Wednesday, October 24, 2007

Pastors Are People Too

Perry Noble, Sr. Pastor of Newspring Church, shared this on his blog. I normally don't post other blogs in entirety but this one demands it. Make sure you check out Perry's blog sometime it is inspiring to say the least. I can so relate to this as I can relate somewhat to what happened to this pastor.
My good friend, Clayton King, who is the teaching pastor here at NewSping (and is now blogging) shared this when he spoke two
Sunday’s ago–it is one of the most heartbreaking stories I have ever read and it
serves as a warning to pastors–and an eye opener to the churches they serve. I
will have to admit that I am incredibly blessed to pastor this church…but many
are not as fortunate to be a part of a church that takes care of the leaders who
serve Christ there…here is an example…

One of my great joys over the past 20 years as an itinerant preacher
has been the opportunity to meet pastors. These men are my heroes. I have grown
to love and respect not only what they do, but the ability God gives them to do
it year after year for His glory. And it does not matter if they are pastors of
mega-churches or small rural congregations that cannot afford to pay them a

Pastors are front and center in the life and death battle between light
and darkness. Because of the difficulties and pressures of the pastoral calling,
I have tried over the past few years to give them the benefit of the doubt, pray
for them in all circumstances, stand up for them when they are mentioned in a
negative fashion, and be less critical of them when I preach. After all, I may
preach in 200 different places in a year. A pastor usually preaches in one.
Bottom line: I love and respect pastors and they live under a scrutiny that most
of us can never understand.
That is why this story is such a hard one to
tell. But it must be told. And I pray that this never happens to your pastor,
and that your church never allows this sort of destruction to take place in the
life of the person God calls to shepherd your congregation.

Several years ago I ran into a pastor at a store while shopping. I had
preached for him a decade earlier and asked how his church was doing. Here is
the conversation that followed.
“Well Clayton, I really can’t say how the
church is doing because they fired me 2 years ago and I have not been back, or
even heard from anyone since I left. I was there for 13 years. Attendance
doubled, we built a new sanctuary and added 4 new staff positions. But what I
did not realize is that I let church work become my life. It came before time
with my family and it even became more important to me than Jesus.”

“I figured out who the power players were in the church, and a deacon
told me to make sure I did not make any of them mad because they had the 2
things that mattered most; family and money. So I made every decision based on
them. I preached for them, made sure I did not offend them, and made special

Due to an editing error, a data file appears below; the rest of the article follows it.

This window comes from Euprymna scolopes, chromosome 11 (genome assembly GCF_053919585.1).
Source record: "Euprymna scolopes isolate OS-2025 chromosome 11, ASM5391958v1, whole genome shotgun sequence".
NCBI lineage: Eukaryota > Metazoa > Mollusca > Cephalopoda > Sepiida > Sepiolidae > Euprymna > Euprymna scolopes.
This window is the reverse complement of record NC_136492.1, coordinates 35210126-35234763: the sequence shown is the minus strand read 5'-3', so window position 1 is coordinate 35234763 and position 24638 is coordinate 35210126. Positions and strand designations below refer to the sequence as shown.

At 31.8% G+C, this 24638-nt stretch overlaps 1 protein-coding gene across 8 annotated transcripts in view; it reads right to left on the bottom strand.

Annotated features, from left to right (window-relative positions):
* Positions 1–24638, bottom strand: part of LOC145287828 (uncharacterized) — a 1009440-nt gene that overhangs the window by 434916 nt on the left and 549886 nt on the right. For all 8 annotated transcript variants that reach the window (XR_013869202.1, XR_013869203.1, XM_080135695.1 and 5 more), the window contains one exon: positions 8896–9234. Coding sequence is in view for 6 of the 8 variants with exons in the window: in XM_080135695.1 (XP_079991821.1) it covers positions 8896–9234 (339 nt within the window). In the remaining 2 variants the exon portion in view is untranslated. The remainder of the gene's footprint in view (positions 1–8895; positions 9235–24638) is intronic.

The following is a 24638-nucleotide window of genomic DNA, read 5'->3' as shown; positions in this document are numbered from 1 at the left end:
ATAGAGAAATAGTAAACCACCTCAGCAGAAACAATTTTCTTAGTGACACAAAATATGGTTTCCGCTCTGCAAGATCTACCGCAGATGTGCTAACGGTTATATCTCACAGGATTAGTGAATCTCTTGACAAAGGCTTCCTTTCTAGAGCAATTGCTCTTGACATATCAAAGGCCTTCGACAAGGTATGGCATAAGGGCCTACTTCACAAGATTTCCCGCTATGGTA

efforts to cater to them and their families. This brought short-term success,
but I was burning out. I had no passion left. I was just working for a paycheck
and health insurance for my family.”

“I did not realize how much I had negelcted my kids until one became a
drug addict and the other one slipped into deep physical sin. I did not even
know my own children, and it was my fault. Then one day I came home from a
deacon’s meeting, and my wife had taken all of her stuff and left a note on the
table that said she was tired of it. She hated me for ignoring my family and she
blamed me for everything, for putting the church before them.”

You can imagine the lump in my throat as I stood there and listened to
this grown man choke back tears over the family he lost. He was broken; a ghost
of the leader, pastor, and shepherd I had met 10 years earlier. Then the saddest
words to ever leave his lips landed on my ears.
“So what did my church do
when all of this happened? The people I had served and pastored called a
business meeting and they fired me. They said they could not have a divorced
pastor with rebellious kids leading their congregation. They gave me 2 months
salary and wished me luck.”

No grace. No counseling. No support. Maybe they felt he was unable to
lead them any further. Fine. But not even a reception with cupcakes and coffee
to say thanks for 13 years? This is way too common. I see it more than most
anyone else because my calling carries me so many places, and when I hear these
stories, I cry out to God to protect pastors, and the churches they serve, from
shooting our own wounded. Of course not every church is like this and not every
pastor suffers such a fate, but this man did. God help him, his wife, and his
kids. And God help the Body of Christ to offer mercy and compassion to our own
wounded who lay on the side of the road, in a ditch, waiting on anyone, even a
Samaritan, to come to our aid.

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